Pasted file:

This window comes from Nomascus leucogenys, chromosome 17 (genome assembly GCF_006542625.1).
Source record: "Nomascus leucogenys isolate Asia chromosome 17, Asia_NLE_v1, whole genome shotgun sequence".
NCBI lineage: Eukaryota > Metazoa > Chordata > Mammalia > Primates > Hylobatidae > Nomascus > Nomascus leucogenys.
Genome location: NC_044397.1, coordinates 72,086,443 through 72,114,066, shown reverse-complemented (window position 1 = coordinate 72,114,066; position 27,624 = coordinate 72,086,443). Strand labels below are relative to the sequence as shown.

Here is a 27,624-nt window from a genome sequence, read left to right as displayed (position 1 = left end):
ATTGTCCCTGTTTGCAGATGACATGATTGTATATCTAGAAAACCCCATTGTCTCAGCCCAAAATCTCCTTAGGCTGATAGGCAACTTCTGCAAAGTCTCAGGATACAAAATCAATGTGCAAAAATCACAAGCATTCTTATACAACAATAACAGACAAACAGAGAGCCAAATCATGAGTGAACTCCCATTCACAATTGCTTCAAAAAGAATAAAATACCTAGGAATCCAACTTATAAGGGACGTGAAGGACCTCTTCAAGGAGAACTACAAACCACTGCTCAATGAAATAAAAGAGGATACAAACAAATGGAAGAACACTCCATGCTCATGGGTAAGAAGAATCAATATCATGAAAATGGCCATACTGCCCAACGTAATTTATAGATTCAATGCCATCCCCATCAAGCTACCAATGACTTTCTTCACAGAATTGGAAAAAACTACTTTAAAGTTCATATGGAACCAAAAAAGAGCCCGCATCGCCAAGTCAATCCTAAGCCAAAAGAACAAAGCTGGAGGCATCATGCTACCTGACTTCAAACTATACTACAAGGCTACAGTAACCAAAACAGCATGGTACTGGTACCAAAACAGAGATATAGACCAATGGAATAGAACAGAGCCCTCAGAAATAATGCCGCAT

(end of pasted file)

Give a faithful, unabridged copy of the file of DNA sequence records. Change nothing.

This window comes from Nomascus leucogenys, chromosome 17 (genome assembly GCF_006542625.1).
Source record: "Nomascus leucogenys isolate Asia chromosome 17, Asia_NLE_v1, whole genome shotgun sequence".
NCBI lineage: Eukaryota > Metazoa > Chordata > Mammalia > Primates > Hylobatidae > Nomascus > Nomascus leucogenys.
Genome location: NC_044397.1, coordinates 72,086,443 through 72,114,066, shown reverse-complemented (window position 1 = coordinate 72,114,066; position 27,624 = coordinate 72,086,443). Strand labels below are relative to the sequence as shown.

Here is a 27,624-nt window from a genome sequence, read left to right as displayed (position 1 = left end):
ATTGTCCCTGTTTGCAGATGACATGATTGTATATCTAGAAAACCCCATTGTCTCAGCCCAAAATCTCCTTAGGCTGATAGGCAACTTCTGCAAAGTCTCAGGATACAAAATCAATGTGCAAAAATCACAAGCATTCTTATACAACAATAACAGACAAACAGAGAGCCAAATCATGAGTGAACTCCCATTCACAATTGCTTCAAAAAGAATAAAATACCTAGGAATCCAACTTATAAGGGACGTGAAGGACCTCTTCAAGGAGAACTACAAACCACTGCTCAATGAAATAAAAGAGGATACAAACAAATGGAAGAACACTCCATGCTCATGGGTAAGAAGAATCAATATCATGAAAATGGCCATACTGCCCAACGTAATTTATAGATTCAATGCCATCCCCATCAAGCTACCAATGACTTTCTTCACAGAATTGGAAAAAACTACTTTAAAGTTCATATGGAACCAAAAAAGAGCCCGCATCGCCAAGTCAATCCTAAGCCAAAAGAACAAAGCTGGAGGCATCATGCTACCTGACTTCAAACTATACTACAAGGCTACAGTAACCAAAACAGCATGGTACTGGTACCAAAACAGAGATATAGACCAATGGAATAGAACAGAGCCCTCAGAAATAATGCCGCAT